BUFORD - Two days before the 70th anniversary of Kristallnacht, or the Night of Broken Glass, a Colorado middle school teacher and founder of the Holocaust Shoe Project visited Jones Middle School to share the story of his father's survival of the Nazis' systemic killing of millions of European Jews.
Alan "Woody" Morawiec, who has collected nearly 28,000 pairs of shoes since he started the campaign to bring awareness about the Holocaust and to provide a lesson to turn human cruelty into redemptive acts of loving kindness, used images of piles of shoes to help the seventh-graders visualize the extent of the genocide.
"It's not an easy thing seeing these images you've seen today. It's very hard," Morawiec told the students. "We need to see them to understand - to remember - so we don't do anything like this ever again."
Morawiec said he tells his father's story because there are very few people doing so.
"My father's story and the story of others like him need to stay alive beyond (their) passing," he said. "I am my father's voice and the voice of all those who can't speak."
Morawiec's father, Chaim Baruch Murawiec, (the last name would later be changed to Morawiec) was born in 1920 in Parczew, Poland. In 1933, his father's family moved to Kobryn, Poland, which is now in Belarus. Murawiec, whose name means "blessed life," is one of two known Jewish survivors from Kobryn.
Adolf Hitler invaded Poland in 1939, but the Russians, then a German ally, occupied Morawiec's father's town until 1941, when Germany invaded Russia. During the Nazi occupation, Jewish residents were sent to Ghetto A or Ghetto B. Murawiec was sent to Ghetto B and later to a forced labor camp.
One day at the labor camp, a Ukrainian guard approached Murawiec and told him if he stayed at the camp, he would die. But, the guard said, he would turn his back that night, giving Murawiec and two of his friends the chance to escape.
The trio escaped, and for four weeks, they walked in the forest at night, because the danger of getting caught was greater during the day. Murawiec hoped to reunite with his father, Morawiec said.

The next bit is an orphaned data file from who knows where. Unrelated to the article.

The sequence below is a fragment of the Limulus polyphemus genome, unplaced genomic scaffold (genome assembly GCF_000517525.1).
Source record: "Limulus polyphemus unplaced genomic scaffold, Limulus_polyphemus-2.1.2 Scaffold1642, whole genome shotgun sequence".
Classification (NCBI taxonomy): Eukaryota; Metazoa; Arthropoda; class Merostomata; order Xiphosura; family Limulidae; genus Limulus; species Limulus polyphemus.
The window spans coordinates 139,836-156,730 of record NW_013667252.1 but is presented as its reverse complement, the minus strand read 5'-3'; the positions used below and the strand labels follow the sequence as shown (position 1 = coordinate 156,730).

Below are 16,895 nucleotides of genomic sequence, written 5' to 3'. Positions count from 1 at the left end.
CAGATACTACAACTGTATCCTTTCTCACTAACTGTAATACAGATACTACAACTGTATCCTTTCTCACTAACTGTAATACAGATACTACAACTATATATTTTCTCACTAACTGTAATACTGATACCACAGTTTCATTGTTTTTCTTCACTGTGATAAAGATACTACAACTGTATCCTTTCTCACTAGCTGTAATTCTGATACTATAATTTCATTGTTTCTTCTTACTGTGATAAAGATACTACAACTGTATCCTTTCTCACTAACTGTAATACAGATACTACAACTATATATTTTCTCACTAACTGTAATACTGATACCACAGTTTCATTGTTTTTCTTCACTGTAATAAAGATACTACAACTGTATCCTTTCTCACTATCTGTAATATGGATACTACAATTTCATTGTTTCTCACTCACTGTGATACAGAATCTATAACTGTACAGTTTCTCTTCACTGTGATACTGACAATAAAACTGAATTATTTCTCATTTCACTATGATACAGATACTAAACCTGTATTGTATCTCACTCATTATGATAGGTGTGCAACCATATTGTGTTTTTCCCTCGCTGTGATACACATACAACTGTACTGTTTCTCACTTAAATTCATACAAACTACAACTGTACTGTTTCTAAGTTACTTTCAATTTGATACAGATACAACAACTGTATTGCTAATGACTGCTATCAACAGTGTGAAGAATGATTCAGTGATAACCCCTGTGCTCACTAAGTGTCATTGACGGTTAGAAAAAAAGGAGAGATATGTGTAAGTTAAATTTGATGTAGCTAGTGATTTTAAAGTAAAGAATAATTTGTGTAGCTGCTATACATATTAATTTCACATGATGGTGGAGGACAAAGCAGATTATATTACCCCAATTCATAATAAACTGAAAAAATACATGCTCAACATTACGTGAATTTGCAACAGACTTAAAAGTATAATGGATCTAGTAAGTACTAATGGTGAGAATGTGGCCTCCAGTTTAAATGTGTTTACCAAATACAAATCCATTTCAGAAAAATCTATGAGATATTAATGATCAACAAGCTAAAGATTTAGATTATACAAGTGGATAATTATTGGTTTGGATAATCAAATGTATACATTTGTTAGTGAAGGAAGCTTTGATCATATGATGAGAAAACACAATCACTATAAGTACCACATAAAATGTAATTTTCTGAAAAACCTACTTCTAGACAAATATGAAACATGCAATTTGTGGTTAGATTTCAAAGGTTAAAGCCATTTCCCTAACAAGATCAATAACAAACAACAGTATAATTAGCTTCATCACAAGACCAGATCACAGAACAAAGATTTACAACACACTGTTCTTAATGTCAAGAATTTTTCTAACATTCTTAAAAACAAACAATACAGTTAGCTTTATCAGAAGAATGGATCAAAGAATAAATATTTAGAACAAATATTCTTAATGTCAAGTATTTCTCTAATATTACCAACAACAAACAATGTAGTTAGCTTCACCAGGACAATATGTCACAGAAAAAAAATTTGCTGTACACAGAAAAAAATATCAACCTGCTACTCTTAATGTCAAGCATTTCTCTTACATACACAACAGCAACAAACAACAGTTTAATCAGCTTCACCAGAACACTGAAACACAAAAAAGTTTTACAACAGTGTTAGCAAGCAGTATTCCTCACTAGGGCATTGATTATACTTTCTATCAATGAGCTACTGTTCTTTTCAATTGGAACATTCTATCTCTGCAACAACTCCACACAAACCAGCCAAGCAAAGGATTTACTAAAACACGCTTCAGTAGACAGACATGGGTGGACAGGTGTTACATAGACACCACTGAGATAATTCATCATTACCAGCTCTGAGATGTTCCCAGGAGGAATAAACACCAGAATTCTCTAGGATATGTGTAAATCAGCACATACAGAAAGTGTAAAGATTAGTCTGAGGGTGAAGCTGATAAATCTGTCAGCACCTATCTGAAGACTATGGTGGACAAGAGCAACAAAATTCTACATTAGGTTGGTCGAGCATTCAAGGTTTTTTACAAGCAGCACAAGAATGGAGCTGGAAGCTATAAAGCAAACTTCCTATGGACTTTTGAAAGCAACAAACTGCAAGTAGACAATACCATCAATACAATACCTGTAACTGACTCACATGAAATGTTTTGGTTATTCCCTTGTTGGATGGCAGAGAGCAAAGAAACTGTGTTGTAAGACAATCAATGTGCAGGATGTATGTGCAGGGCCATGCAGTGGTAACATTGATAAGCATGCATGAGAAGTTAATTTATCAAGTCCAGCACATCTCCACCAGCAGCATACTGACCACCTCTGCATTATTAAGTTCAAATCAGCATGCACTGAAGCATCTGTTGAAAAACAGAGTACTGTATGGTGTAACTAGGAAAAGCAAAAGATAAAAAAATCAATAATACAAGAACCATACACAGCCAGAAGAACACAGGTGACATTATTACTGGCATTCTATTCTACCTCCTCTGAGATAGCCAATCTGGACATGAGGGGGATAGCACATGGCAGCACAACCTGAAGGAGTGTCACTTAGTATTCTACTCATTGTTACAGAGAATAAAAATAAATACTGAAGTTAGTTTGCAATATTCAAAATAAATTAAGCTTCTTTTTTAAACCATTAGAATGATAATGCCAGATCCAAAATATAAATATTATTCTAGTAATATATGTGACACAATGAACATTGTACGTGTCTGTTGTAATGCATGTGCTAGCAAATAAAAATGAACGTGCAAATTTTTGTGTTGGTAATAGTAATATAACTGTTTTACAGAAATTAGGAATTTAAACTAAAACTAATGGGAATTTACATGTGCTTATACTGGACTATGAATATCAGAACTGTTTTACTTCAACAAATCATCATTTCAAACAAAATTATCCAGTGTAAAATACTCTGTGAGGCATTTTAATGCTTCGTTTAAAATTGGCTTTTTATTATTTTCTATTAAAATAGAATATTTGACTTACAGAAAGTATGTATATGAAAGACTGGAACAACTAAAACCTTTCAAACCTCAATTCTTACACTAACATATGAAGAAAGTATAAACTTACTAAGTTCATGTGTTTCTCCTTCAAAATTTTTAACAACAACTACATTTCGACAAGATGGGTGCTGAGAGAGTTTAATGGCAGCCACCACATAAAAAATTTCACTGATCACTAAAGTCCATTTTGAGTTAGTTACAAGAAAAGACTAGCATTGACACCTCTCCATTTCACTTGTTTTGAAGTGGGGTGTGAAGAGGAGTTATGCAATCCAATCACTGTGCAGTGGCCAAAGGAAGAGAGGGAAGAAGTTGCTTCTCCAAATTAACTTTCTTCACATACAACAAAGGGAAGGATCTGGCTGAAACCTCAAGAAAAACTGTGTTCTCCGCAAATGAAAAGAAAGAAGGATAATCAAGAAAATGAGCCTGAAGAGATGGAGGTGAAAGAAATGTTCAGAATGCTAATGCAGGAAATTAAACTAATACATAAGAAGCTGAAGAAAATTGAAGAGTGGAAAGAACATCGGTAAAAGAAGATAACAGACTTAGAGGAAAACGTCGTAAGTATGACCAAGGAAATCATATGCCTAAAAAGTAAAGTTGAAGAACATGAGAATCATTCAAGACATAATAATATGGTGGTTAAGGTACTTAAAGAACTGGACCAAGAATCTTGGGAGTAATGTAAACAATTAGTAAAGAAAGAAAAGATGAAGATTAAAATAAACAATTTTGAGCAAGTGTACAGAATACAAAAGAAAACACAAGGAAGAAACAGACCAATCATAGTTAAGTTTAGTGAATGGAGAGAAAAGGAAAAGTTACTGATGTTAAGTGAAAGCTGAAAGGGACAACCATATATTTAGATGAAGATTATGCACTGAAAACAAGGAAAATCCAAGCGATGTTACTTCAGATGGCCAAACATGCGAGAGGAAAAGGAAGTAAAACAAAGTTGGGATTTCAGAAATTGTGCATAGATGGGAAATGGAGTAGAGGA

One day, Murawiec approached a barn on the outskirts of Kobryn and climbed into the hayloft to get some rest. Instead, he hid in fear, because he heard gunfire and dogs barking periodically throughout the day.
Murawiec later learned the Nazis had liquidated a ghetto. He had heard the executions. Later, as he stood on the mass grave site, Murawiec had a feeling his father had died there.
During a trip to Kobryn, Morawiec said he visited a museum that sold a book with a partial list of the people in the mass grave. He said the list contains his grandfather's name.
"My father's gut feeling that he was standing on the final resting place of his father was correct," Morawiec said.
After hiding in the hay barn, Murawiec and his friends traveled to the ghetto to see if there were any survivors. He found a coat, which was dirty and way too big for him, but he put it on, because winters in Eastern Europe are cold.
Murawiec and his friends then heard the footsteps of soldiers. They found a ladder, climbed to the second story of a building and pulled up the ladder to hide - but it was too late. The soldiers had seen them.
The three jumped through a hole to the first floor and ran in different directions. Murawiec ran to the back door, where he was grabbed by a soldier.
Morawiec paused to ask students to recall the meaning of his father's name: "blessed life."
"The same day my father found the coat was the same day that the coat saved his life," Morawiec said, noting that his father slipped out of the oversized coat and escaped. "Was it coincidence? Was it something more? I don't know. That's for you to decide."
Murawiec then joined with a partisan group, or guerrilla forces operating in enemy-occupied territory. The partisans sent him on several deadly missions, but Murawiec returned unscathed each time.
Murawiec came to the United States in 1950, becoming a citizen on May 22, 1956. The 88-year-old now lives in New York.
Morawiec said he thought his family name changed from "Murawiec" to "Morawiec" when his father came to the United States. One day, after entering his father's name in an Internet search engine, he came across a Web site that showed a Displaced Persons card, dated Aug. 20, 1945, containing the "Morawiec" spelling.
The Holocaust Shoe Project founder ended his presentation by urging students to take a stand against bullying and hatred.
"I strongly believe there are more good people in the world than evil people," Morawiec said. "I strongly believe love is all around us."
For more information about the Holocaust Shoe Project, visit www.holocaustshoeproject.org.